I am no Anglophile. Malay movies from the 1950s and 1960s, Malay popular music from the 1940s onwards, Lagu Melayu Asli and Hindi movies and songs are in my blood and in my bones.
Growing up in Singapore in the 1950s and 1960s was a very rich and multi-faceted experience. The popular songs before and after The Beatles were shared by us all - Malays, Chinese, Indians, Eurasians and all the various shades and colours of people you can find in our Pasir Panjang English School during the Colonial period. Somehow, without any diktat from above, we accepted, acknowledged and respected our differences. As for our similarities - we were just schoolkids having to work hard to get a good education so that we can help our parents when we grow up. And most of all we had fun doing all the silly and mischievous stuff that all kids do.
Some of our parents were poor, some were rich and some just plain ordinary like mine. We could not see many visible signs of our parents' economic and social status. We all travelled by bus or walked to get to school. There were no Mercedes or Jaguars in the school carpark to pick up the rich brats. There were no talk or boastings in the classroom about going on holiday to Europe or the U.S.A.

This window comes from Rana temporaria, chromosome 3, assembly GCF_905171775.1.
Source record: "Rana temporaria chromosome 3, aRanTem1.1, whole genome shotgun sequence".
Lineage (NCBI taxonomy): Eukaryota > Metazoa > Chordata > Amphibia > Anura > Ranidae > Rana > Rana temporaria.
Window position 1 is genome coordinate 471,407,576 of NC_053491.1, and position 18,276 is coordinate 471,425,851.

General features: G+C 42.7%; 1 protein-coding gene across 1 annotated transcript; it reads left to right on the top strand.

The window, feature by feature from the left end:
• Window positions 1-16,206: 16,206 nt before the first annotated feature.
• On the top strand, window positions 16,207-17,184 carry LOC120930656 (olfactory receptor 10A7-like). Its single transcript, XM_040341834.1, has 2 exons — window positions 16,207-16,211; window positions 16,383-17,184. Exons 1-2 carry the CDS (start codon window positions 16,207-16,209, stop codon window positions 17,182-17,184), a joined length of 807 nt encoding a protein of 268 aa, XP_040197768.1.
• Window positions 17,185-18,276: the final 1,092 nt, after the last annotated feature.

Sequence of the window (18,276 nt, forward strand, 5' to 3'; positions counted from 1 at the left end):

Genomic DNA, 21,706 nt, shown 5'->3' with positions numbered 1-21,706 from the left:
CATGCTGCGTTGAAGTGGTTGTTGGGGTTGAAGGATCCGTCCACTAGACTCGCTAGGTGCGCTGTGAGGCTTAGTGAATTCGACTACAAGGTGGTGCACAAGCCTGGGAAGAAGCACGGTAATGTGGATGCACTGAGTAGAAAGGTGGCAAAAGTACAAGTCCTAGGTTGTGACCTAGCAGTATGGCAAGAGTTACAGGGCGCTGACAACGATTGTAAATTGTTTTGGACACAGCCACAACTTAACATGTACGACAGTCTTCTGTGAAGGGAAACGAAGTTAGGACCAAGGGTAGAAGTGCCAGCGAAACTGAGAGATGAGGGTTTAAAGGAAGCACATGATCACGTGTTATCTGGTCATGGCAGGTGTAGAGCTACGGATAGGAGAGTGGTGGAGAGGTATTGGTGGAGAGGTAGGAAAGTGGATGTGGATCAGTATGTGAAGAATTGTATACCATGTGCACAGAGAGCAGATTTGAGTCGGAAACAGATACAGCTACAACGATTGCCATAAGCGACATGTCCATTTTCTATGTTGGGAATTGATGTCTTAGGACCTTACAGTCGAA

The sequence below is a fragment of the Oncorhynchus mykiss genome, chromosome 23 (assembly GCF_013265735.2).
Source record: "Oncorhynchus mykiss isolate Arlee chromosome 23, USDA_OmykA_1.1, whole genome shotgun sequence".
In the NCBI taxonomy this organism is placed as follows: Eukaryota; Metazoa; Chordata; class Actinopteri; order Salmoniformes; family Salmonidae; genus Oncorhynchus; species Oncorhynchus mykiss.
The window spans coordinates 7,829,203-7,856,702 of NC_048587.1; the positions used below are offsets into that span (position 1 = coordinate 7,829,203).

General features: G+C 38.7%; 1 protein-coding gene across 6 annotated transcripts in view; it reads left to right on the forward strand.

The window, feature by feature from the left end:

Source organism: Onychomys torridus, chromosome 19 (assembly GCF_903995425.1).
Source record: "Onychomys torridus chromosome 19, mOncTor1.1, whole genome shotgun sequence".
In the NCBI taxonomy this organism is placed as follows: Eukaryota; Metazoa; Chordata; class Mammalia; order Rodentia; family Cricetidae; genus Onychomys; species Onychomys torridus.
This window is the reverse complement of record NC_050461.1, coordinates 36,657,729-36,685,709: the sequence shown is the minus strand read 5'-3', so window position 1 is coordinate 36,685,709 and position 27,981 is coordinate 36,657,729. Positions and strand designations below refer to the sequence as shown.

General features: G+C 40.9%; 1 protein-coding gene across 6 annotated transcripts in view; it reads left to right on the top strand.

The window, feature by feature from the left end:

My sister would often visit her friend who lived in a big house by the seaside and this girl was the daughter of the Biscuit Taukeh! My friend Yap Siew Har lived in a huge mansion at the 5th milestone and in class she was just as ordinary and naughty like the rest of us. She even told us that her father had two wives and we all thought nothing of it.
Jeevan threw a stone at my brother's forehead and as a result, Mus needed a couple of stitches. I had to run home to inform my mother about the trouble he had got himself into. Jeevan's father was a Manager at the then Singapore Harbour Board but my parents were not bothered about confronting Jeevan's parents. Kids will be kids. Racist intent? Racism? That was not in our parents' vocabulary.
That's a long preamble before I begin this posting.